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Shock Cities

The Environmental Transformation and Reform of Manchester and Chicago

Shock Cities is environmental history of the highest order. This searching work is the first trans-Atlantic study to examine the industrial city in holistic terms, looking at the transformation of its land, water, and air. Harold L. Platt demonstrates how the creation of industrial ecologies spurred the reorganization of urban areas into separate spheres, unhealthy slums in the center and garden estates in the suburbs. By comparing Chicago and Manchester, Platt also shows how the ruling classes managed the political creation of urban space to ensure financial gain—often to the environmental detriment of both regions.

Shock Cities also recasts the age of industry within a larger frame of nature. Frightening epidemics and unnatural "natural disasters" forced the city dwellers onto the path of environmental reform. Crusaders for social justice such as Chicago’s Jane Addams and Manchester’s Charles Rowley led class-bridging campaigns to clean up the slums. Women activists and other "municipal housekeepers" promoted regulations to reduce air pollution. Public health experts directed efforts to improve sanitation.

Out of these reform movements, the Progressives formulated new concepts of environmental conservation and regional planning. Comparing the two cities, Platt highlights the ways in which political culture and institutions act to turn social geography into physical shapes on the ground. This focus on the political formation of urban space helps illuminate questions of social and environmental justice. Shock Cities will be of enormous value to students of ecology, technology, urban planning, and public health in the Western world.

592 pages | 7 halftones, 20 line drawings, 27 maps, 13 tables | 6 x 9 | © 2005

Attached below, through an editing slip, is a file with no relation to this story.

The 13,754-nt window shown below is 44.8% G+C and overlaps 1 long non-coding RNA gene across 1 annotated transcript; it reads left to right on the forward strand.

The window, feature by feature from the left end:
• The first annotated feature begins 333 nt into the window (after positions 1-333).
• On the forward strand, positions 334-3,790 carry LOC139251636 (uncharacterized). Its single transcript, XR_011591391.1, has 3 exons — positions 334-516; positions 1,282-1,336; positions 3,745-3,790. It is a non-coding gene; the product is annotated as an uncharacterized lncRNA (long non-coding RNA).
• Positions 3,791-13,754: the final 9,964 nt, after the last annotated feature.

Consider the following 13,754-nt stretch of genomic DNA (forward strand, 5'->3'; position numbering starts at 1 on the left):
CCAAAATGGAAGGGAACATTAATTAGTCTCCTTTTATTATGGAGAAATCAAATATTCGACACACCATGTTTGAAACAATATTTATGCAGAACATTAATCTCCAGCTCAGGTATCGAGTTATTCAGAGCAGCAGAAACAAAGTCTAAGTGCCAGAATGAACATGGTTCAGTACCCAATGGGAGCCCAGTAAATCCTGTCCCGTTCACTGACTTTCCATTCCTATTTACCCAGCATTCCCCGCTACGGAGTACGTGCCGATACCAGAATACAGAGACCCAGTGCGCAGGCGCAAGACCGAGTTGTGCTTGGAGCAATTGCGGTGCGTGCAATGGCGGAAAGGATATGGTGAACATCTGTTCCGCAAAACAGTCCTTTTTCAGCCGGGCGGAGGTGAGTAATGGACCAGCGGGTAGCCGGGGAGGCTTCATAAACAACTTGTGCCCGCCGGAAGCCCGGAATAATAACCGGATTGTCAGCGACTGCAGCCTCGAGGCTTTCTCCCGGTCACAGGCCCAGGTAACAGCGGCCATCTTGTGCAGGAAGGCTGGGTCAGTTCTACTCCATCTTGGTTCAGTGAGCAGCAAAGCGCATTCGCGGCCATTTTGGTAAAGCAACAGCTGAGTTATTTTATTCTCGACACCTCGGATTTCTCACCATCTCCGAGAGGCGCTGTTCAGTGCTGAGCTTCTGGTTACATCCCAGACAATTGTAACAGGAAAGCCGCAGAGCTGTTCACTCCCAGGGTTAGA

Chicago and Illinois

Geography: Urban Geography

History: American History, British and Irish History, Urban History


"Urban environmental history has now reached the stage where it needs more transnational studies, and Platt’s comprehensive and detailed account of the environmental transformation of Manchester and Chicago shows the value of taking such an approach."

Stephen Mosley | Urban History

"Thoroughly researched, deeply reflective, and sophisticated."

Jeffrey K. Stine | Isis

"By sorting out what is unique and what is held in common in Chicago and Manchester, Platt advances the discussion of industrialization and urban growth in the late 1800s."

Burton W. Folsom Jr. | American Historical Review

"This is at one level a specific study of two cities, Chicago and Manchester. On another level, it is about the inevitable confrontation with nature that occurs in all cities as they grow and evolve. . . . An impressive, comprehensive examination of two multi-faceted dynamic urban systems during their most dramatic periods of growth and urbanization. Platt leaves no aspect unconnected to the whole."

Randall Partlett | The Historian

"By putting questions of social and environmental justice at the center, Platt does an exemplary job of uncovering the cultural and political construction of physical space in these two revolutionary cities."

Matthew Osborn | Journal of Social History

"Platt has written the definitive account of industrialization, transformation, and reform in each city during the 1800s, while demonstrating the remarkable insights to be gained through comparative history. . . .Depth and insight make Shock Cities a model for urban environmental historians. . . . An exhaustive analysis, with implications far beyond 19th century Manchester and Chicago."

Stephen Bocking | Urban History Review

Table of Contents

List of Illustrations
Part One - Creating Industrial Ecologies
1. Introduction: The Industrial City and the Paradox of Progress
2. "They Are All Little Manchesters"
3. Mudhole in the Prairie
4. "A Fountain Inexhaustible": Chicago and Environmental Profligacy
5. "The Hardest Worked River": Manchester and Environmental Catastrophe
6. The Technological Construction of Industrial Ecologies
7. The Social Construction of Industrial Technology
Part Two - Reforming Industrial Cities
8. Introduction: Public Health and the Politics of Environmental Reform
9. The Environmental Justice Movement in Manchester
10. The Environmental Justice Movement in Chicago
11. "Monstrous Waste": Water Supply in Chicago and Manchester
12. "Clever Microbes": Sanitation Science in Manchester and Chicago
13. "Invisible Evil": Pollution and Class Politics in Manchester
14. Visible Smoke: Pollution and Gender Politics in Chicago
15. Conclusion: Machine Age Cities


Portico Library & Gallery: Portico Prize for Literature

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